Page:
Some families use group emails to keep everyone apprised of decisions. Others may use technology to keep everyone connected. Some digital apps include Skype, Facetime, or Zoom to provide that much needed face-to-face visual contact.

Also, you might need help with an important problem, so it’s good to maintain contact with others in regards to your loved one. Think about asking family members for their opinions. 

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4. Consider a Professional Coordinator

As much as you want to be able to handle things on your own, there may come a time when you need outside help from a third party. This is not an admission of failure, but a recognition that you can’t do it all. And with a professional providing support, this can be a compassionate and reasonable decision for everyone. 

Some families choose an aging life care professional, also known as a geriatric care manager. These are boots-on-the-ground professionals that can manage and monitor the situation with your family member. As always, consider including your other family members to discuss this possibility. 

Other families look to professional caregivers to provide as much or as little care as needed. These are delicate conversations to have with a loved one. You may want to approach the subject with care and compassion. 

5.  Think About Long-term Solutions Before They Are Needed

It is human nature to avoid thinking about a problem or crisis before it occurs. When dealing with caregiving, taking an objective and clear look at possible long-term care needs can help prepare you when the time comes.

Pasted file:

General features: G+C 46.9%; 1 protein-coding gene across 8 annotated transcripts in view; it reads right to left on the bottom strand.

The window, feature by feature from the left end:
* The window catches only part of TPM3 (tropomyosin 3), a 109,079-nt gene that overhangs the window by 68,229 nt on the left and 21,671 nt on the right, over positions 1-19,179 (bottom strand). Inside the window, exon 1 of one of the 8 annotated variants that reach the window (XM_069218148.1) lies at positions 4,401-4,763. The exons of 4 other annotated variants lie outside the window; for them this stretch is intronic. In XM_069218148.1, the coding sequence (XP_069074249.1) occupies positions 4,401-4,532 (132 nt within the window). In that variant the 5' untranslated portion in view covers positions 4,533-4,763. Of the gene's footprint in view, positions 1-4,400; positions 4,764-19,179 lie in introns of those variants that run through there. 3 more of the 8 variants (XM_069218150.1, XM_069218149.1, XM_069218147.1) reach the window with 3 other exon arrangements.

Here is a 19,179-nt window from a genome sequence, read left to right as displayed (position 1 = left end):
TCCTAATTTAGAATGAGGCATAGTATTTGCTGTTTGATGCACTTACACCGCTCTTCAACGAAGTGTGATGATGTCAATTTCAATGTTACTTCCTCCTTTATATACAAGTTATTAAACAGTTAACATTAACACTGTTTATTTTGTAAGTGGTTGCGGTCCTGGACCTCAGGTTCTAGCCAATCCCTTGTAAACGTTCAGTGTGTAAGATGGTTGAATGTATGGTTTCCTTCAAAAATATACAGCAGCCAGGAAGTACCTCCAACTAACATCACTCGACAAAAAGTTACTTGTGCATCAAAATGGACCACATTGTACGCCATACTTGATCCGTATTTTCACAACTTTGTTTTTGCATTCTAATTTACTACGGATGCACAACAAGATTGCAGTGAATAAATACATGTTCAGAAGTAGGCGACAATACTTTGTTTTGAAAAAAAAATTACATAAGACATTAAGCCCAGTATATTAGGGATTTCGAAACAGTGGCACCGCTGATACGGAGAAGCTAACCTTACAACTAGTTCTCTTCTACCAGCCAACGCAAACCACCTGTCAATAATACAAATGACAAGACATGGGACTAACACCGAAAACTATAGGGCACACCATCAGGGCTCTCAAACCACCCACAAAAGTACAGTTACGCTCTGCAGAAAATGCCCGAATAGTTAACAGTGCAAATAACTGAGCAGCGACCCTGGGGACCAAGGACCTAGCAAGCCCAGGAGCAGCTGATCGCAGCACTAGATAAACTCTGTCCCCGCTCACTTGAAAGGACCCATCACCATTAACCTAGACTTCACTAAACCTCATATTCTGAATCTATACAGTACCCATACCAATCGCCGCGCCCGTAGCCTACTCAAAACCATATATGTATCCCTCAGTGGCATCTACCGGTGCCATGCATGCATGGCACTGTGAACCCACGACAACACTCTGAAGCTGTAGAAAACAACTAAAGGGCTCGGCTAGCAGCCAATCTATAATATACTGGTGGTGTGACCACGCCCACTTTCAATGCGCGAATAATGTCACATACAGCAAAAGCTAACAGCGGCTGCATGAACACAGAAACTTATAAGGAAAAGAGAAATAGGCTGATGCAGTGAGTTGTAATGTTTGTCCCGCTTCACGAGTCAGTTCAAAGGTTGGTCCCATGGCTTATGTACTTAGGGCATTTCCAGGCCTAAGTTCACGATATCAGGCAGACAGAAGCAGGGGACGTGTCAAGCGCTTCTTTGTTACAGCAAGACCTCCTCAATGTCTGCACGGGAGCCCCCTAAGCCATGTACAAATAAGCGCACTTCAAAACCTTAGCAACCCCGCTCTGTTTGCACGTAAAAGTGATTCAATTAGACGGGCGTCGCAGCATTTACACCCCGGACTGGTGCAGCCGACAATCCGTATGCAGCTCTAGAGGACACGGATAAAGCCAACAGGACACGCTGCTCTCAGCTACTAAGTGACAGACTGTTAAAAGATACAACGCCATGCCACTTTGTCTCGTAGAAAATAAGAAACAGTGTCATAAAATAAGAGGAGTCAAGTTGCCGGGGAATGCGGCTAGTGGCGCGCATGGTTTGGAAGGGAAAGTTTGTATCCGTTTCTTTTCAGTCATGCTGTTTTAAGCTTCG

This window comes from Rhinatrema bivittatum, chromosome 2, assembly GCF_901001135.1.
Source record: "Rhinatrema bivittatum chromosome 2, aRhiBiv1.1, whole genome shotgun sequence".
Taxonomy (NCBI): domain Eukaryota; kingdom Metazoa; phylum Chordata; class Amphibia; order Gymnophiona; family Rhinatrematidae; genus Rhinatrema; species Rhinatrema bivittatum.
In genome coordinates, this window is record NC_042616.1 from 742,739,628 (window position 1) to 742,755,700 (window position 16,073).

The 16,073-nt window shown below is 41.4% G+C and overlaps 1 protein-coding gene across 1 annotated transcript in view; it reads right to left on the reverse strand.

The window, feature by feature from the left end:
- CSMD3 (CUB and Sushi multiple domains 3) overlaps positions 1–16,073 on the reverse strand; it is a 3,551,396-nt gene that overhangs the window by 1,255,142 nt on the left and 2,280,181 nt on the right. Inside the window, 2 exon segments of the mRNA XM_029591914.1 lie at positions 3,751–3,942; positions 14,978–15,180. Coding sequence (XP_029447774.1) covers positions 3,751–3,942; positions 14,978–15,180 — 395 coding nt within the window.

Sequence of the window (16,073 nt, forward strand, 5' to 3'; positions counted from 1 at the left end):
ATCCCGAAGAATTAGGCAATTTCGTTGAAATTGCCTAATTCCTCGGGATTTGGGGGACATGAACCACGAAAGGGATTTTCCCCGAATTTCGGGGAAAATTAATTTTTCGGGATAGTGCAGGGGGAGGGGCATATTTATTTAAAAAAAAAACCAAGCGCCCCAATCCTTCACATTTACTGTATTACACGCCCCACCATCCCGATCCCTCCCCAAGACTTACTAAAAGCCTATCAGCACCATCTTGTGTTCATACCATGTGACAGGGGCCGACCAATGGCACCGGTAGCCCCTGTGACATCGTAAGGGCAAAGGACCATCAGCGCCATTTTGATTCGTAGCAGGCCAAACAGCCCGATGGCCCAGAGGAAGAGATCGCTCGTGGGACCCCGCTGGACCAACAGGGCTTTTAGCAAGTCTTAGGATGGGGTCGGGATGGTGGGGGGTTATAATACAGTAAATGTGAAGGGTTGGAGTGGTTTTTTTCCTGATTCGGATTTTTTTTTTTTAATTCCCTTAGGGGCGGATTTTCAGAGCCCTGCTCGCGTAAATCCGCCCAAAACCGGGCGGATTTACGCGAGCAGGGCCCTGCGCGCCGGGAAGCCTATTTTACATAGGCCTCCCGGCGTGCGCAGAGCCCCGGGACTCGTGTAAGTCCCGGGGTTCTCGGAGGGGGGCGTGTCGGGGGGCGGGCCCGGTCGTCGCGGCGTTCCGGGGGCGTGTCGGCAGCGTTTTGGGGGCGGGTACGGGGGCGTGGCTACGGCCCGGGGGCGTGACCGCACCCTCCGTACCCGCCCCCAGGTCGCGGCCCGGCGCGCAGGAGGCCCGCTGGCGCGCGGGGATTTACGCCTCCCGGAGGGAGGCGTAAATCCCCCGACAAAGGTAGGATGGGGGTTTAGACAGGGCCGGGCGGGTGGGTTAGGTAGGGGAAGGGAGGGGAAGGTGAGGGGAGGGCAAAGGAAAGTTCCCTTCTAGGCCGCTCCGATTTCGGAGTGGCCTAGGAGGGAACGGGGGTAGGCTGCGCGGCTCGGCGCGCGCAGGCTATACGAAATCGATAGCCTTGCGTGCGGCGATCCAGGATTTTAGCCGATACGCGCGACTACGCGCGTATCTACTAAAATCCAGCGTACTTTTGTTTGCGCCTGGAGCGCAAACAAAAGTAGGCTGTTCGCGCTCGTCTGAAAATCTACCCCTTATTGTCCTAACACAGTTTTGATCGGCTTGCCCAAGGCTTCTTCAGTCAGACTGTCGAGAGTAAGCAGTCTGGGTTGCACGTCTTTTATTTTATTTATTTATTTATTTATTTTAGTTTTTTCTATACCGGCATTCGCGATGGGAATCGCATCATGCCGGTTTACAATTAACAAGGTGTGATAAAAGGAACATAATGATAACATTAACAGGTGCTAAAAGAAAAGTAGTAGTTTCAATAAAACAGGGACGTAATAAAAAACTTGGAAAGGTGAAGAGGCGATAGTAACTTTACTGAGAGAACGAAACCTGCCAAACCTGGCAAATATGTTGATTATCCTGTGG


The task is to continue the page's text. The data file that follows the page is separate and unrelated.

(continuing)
Take some time to research assisted living communities and rehabilitation centers in the area. Find out which home health companies are covered by your loved one’s insurance or can be supplemented through Medicaid. Consider keeping a log of who you talk to and a priority list of companies. 

Long-distance caregiving can make you feel as though you have little control, but developing your arsenal of resources will help you feel calm and ready.

6. Provide Emotional Support

Sometimes your “to-do” list may interfere with the emotional support needed by a family member. Consider flipping the list around and try thinking of emotional support as the foundation upon which everything else occurs. This applies to other family members as well.

How this is accomplished depends upon your unique family dynamics. A good place to start is by approaching all communication with respect and empathy.  Consider what your role as a caregiver might mean for a loved one.

7. Self-care

Even at a distance, you are still a caregiver. All the stress and strain associated with caregiving applies to you too. With all caregiving, if you are not at your best, you may not be able to provide your best for your loved one. It can be helpful to acknowledge and accept this fact so you can focus on self-care. Here are some suggestions:

  • Ask for help. Remember that you don’t have to do this alone. When appropriate, ask siblings or other family members for their support.
  • Take care of your own health. Focus on rest, nutrition, and exercise. This will give you the energy and clarity of thinking that you need to take care of someone else.
  • Consider relaxation techniques. Some people like to meditate or pray, while others use yoga, exercise, or soothing music.
  • Take a break. The mental strain of caregiving can seem unrelenting. We suggest taking small breaks as needed. Consider online games like crosswords, reading or watching a funny movie. 

Caregiving is Important No Matter How Far You Are

As situations change, so will your ability to provide care for a loved one. If you are making the move to become a long-distance caregiver, doing some planning ahead of time can make the transition less stressful.

The tips mentioned above can provide some food for thought and confidence to become a great caregiver, no matter where you are. Caregiving starts with yourself as well, so consider working on your end-of-life wishes so you can focus on living life.

If you're looking for more on caregiving, read our guides on how to become a certified caregiver and self-care for caregivers.